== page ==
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Volume 111, Nº 3, September 2018


DOI: http://www.dx.doi.org/10.5935/abc.20180172


Adiponectin in Relation to Coronary Plaque Characteristics on Radiofrequency Intravascular Ultrasound and Cardiovascular Outcome

Bárbara Campos Abreu Marino

Nermina Buljubasic

Martijn Akkerhuis

Jin M. Cheng

Hector M. Garcia-Garcia

Evelyn Regar

Robert-Jan van Geuns

Patrick W. Serruys

Eric Boersma

Isabella Kardys


Background: Prospective data on the associations of adiponectin with in-vivo measurements of degree, phenotype and vulnerability of coronary atherosclerosis are currently lacking.

Objective: To investigate the association of plasma adiponectin with virtual histology intravascular ultrasound (VH-IVUS)-derived measures of atherosclerosis and with major adverse cardiac events (MACE) in patients with established coronary artery disease.

Methods: In 2008-2011, VH-IVUS of a non-culprit non-stenotic coronary segment was performed in 581 patients undergoing coronary angiography for acute coronary syndrome (ACS, n = 318) or stable angina pectoris (SAP, n = 263) from the atherosclerosis-intravascular ultrasound (ATHEROREMO-IVUS) study. Blood was sampled prior to coronary angiography. Coronary plaque burden, tissue composition, high-risk lesions, including VH-IVUS-derived thin-cap fibroatheroma (TCFA), were assessed. All-cause mortality, ACS, unplanned coronary revascularization were registered during a 1-year-follow-up. All statistical tests were two-tailed and p-values < 0.05 were considered statistically significant.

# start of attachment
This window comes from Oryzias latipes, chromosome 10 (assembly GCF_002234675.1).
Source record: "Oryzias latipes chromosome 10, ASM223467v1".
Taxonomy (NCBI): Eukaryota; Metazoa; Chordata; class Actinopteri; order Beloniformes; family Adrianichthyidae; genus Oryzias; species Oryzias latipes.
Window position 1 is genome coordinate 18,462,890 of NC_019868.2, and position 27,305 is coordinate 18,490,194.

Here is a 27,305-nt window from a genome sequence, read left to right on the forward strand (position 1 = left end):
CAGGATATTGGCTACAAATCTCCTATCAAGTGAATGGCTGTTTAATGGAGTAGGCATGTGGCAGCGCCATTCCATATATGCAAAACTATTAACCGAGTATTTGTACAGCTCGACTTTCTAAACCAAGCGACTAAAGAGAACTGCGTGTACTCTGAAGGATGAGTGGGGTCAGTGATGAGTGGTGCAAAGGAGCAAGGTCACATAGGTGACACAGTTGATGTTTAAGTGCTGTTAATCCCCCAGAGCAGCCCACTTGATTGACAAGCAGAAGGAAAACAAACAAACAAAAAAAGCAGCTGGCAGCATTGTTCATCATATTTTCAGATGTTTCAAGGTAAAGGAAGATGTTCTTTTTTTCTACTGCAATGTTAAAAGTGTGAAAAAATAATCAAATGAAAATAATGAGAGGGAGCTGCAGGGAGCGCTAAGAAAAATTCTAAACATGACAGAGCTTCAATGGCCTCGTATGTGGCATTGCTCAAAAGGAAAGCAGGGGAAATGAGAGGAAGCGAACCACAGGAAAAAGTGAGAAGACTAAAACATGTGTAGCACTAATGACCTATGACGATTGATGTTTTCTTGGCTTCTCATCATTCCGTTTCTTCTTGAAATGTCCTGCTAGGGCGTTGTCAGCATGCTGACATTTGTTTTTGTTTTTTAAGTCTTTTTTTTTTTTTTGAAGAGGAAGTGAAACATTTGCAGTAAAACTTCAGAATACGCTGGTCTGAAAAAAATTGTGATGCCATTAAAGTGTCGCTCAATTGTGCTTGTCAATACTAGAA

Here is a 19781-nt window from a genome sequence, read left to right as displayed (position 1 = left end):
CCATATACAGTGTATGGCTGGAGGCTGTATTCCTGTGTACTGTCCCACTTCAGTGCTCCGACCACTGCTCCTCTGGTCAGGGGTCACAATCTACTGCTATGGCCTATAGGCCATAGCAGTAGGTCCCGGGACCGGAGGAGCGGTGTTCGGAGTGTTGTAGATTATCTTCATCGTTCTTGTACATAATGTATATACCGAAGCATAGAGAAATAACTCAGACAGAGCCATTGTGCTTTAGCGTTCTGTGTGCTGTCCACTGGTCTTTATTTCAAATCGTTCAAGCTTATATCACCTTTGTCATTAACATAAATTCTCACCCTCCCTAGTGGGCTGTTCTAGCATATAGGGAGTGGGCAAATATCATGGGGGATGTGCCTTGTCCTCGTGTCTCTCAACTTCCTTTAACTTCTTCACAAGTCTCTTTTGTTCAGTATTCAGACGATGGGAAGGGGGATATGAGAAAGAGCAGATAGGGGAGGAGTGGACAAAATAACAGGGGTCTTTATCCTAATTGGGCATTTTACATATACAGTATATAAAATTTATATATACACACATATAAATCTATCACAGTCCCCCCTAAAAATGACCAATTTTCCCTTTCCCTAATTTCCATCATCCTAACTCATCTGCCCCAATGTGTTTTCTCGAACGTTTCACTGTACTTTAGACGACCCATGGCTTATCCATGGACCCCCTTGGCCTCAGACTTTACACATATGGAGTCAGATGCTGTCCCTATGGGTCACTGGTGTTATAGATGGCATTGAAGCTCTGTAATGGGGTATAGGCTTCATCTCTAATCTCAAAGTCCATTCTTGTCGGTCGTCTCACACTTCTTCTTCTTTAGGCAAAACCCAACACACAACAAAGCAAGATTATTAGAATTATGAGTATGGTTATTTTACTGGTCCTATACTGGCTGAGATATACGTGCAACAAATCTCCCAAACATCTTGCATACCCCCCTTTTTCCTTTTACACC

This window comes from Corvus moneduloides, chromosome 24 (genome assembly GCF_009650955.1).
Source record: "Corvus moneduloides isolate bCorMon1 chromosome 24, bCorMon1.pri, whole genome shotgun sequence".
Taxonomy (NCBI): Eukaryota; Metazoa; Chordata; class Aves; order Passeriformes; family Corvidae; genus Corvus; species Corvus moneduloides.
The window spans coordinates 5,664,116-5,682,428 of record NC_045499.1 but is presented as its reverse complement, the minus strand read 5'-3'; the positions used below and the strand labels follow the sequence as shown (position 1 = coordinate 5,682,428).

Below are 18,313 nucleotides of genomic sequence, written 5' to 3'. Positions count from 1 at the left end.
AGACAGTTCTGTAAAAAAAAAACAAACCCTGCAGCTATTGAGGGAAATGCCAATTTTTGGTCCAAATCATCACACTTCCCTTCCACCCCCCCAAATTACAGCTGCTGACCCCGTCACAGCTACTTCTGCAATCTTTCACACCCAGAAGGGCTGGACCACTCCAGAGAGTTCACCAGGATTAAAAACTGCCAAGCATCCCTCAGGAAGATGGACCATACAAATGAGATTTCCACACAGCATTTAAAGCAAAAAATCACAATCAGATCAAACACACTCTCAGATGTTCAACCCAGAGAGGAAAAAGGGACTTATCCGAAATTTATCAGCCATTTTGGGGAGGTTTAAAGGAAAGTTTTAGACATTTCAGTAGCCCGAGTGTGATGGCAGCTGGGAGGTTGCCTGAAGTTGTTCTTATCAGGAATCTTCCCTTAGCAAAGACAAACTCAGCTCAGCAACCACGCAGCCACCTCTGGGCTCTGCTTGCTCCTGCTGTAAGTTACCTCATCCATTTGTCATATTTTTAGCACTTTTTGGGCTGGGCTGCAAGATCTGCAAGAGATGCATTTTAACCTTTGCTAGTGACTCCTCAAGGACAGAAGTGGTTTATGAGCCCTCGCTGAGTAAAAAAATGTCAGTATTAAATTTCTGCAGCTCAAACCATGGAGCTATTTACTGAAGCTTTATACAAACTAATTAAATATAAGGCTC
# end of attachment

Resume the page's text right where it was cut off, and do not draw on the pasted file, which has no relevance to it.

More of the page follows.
Results: In the full cohort, adiponectin levels were not associated with plaque burden, nor with the various VH-tissue types. In SAP patients, adiponectin levels (median[IQR]: 2.9(1.9-3.9) μg/mL) were positively associated with VH-IVUS derived TCFA lesions, (OR[95%CI]: 1.78[1.06-3.00], p = 0.030), and inversely associated with lesions with minimal luminal area (MLA) ≤ 4.0 mm2 (OR[95%CI]: 0.55[0.32-0.92], p = 0.025). In ACS patients, adiponectin levels (median[IQR]: 2.9 [1.8-4.1] μg/mL) were not associated with plaque burden, nor with tissue components. Positive association of adiponectin with death was present in the full cohort (HR[95%CI]: 2.52[1.02–6.23], p = 0.045) and (borderline) in SAP patients (HR[95%CI]: 8.48[0.92–78.0], p = 0.058). In ACS patients, this association lost statistical significance after multivariable adjustment (HR[95%CI]: 1.87[0.67-5.19], p = 0.23).

Conclusion: In the full cohort, adiponectin levels were associated with death but not with VH-IVUS atherosclerosis measures. In SAP patients, adiponectin levels were associated with VH-IVUS-derived TCFA lesions. Altogether, substantial role for adiponectin in plaque vulnerability remains unconfirmed. (Arq Bras Cardiol. 2018; [online].ahead print, PP.0-0)

Keywords: Adiponectin; Atherosclerosis; Plaque, Atherosclerotic; Ultrasonography, Interventional; Coronary Artery Disease / complications.